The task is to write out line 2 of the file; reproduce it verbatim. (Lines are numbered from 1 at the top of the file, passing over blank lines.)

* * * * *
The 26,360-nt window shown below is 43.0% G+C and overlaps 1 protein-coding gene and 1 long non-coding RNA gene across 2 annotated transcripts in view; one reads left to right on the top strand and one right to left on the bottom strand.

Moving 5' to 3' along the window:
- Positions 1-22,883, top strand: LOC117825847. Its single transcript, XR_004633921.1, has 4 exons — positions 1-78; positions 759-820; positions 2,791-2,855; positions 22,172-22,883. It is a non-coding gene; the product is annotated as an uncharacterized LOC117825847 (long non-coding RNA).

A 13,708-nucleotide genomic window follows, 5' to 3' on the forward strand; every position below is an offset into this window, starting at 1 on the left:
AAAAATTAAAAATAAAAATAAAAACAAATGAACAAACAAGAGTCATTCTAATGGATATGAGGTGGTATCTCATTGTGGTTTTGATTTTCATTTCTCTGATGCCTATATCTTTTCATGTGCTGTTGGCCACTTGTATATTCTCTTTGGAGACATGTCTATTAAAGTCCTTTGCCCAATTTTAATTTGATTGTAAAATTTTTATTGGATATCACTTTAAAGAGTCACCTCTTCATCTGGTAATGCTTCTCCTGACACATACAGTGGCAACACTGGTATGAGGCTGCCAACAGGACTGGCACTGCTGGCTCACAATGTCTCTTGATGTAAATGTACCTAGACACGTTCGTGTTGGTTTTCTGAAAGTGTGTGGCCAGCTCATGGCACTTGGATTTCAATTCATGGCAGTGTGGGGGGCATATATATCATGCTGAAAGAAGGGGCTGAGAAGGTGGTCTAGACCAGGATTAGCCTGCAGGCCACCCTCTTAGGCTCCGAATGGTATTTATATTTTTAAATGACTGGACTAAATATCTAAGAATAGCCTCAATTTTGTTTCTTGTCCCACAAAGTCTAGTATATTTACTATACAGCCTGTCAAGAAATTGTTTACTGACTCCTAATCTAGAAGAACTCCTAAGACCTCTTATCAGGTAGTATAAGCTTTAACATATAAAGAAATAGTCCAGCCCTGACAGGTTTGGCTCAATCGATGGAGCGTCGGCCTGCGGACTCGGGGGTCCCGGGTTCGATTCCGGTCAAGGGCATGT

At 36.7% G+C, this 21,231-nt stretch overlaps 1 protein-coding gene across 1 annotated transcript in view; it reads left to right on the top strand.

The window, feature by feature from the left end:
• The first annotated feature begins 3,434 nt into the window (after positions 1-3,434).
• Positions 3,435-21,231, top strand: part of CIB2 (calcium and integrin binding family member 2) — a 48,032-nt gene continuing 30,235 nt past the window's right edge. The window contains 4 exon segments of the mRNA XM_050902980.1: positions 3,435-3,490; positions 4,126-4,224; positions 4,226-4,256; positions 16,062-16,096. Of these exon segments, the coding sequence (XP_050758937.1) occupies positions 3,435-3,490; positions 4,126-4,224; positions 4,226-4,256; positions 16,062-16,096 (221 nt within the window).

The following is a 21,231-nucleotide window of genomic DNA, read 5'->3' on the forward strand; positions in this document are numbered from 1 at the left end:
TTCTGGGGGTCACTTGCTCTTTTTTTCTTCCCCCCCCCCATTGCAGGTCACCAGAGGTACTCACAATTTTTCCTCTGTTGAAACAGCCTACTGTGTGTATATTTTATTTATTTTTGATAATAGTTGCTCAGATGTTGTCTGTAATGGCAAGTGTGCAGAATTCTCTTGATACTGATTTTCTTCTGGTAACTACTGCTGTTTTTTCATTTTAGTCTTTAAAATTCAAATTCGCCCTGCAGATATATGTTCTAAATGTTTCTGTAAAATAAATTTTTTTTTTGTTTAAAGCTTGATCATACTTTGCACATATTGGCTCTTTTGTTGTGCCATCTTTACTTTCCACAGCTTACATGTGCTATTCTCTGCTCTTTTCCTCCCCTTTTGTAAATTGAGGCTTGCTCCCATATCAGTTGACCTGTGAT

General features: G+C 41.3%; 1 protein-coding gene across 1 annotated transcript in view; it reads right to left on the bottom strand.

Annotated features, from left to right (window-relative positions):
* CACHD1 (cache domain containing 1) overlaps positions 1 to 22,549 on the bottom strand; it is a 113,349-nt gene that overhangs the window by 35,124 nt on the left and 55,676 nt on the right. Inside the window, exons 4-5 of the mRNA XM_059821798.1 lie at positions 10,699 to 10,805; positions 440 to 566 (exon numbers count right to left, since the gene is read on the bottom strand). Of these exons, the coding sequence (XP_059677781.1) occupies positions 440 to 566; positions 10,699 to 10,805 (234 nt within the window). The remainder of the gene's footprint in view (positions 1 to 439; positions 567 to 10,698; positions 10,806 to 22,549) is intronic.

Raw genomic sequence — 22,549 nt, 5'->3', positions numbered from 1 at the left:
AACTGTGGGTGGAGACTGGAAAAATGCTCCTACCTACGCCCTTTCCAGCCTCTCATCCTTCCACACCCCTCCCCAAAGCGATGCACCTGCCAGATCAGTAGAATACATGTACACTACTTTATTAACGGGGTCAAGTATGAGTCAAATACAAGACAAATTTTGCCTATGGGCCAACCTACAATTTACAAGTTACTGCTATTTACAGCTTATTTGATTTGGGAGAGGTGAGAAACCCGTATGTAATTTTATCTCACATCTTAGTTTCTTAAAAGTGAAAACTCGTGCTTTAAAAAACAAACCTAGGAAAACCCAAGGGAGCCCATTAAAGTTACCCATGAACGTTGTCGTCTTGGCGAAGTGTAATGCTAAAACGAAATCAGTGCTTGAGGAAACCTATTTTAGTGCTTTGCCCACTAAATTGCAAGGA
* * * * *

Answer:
Moving 5' to 3' along the window: